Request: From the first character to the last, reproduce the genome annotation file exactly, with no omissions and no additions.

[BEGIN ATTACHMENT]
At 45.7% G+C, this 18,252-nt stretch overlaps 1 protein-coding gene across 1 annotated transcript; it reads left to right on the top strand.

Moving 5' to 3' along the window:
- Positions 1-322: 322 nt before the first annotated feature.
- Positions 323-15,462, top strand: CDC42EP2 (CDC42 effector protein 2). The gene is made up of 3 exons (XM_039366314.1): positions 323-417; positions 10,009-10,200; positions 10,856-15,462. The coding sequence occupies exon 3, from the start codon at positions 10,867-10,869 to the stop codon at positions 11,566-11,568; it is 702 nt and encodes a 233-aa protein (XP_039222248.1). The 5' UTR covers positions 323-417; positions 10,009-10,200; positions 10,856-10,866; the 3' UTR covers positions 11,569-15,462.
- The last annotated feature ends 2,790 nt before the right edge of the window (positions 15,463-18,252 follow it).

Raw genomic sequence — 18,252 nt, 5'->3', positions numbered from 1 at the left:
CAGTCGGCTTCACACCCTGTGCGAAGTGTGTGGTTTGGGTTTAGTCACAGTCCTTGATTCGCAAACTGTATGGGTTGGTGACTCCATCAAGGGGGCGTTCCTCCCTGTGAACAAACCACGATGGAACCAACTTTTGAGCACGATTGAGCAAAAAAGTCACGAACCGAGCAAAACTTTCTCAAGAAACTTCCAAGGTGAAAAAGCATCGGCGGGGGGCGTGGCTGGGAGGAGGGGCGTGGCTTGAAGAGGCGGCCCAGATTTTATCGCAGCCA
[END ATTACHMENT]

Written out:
At 45.7% G+C, this 18,252-nt stretch overlaps 1 protein-coding gene across 1 annotated transcript; it reads left to right on the top strand.

Moving 5' to 3' along the window:
- Positions 1-322: 322 nt before the first annotated feature.
- Positions 323-15,462, top strand: CDC42EP2 (CDC42 effector protein 2). The gene is made up of 3 exons (XM_039366314.1): positions 323-417; positions 10,009-10,200; positions 10,856-15,462. The coding sequence occupies exon 3, from the start codon at positions 10,867-10,869 to the stop codon at positions 11,566-11,568; it is 702 nt and encodes a 233-aa protein (XP_039222248.1). The 5' UTR covers positions 323-417; positions 10,009-10,200; positions 10,856-10,866; the 3' UTR covers positions 11,569-15,462.
- The last annotated feature ends 2,790 nt before the right edge of the window (positions 15,463-18,252 follow it).

Raw genomic sequence — 18,252 nt, 5'->3', positions numbered from 1 at the left:
CAGTCGGCTTCACACCCTGTGCGAAGTGTGTGGTTTGGGTTTAGTCACAGTCCTTGATTCGCAAACTGTATGGGTTGGTGACTCCATCAAGGGGGCGTTCCTCCCTGTGAACAAACCACGATGGAACCAACTTTTGAGCACGATTGAGCAAAAAAGTCACGAACCGAGCAAAACTTTCTCAAGAAACTTCCAAGGTGAAAAAGCATCGGCGGGGGGCGTGGCTGGGAGGAGGGGCGTGGCTTGAAGAGGCGGCCCAGATTTTATCGCAGCCA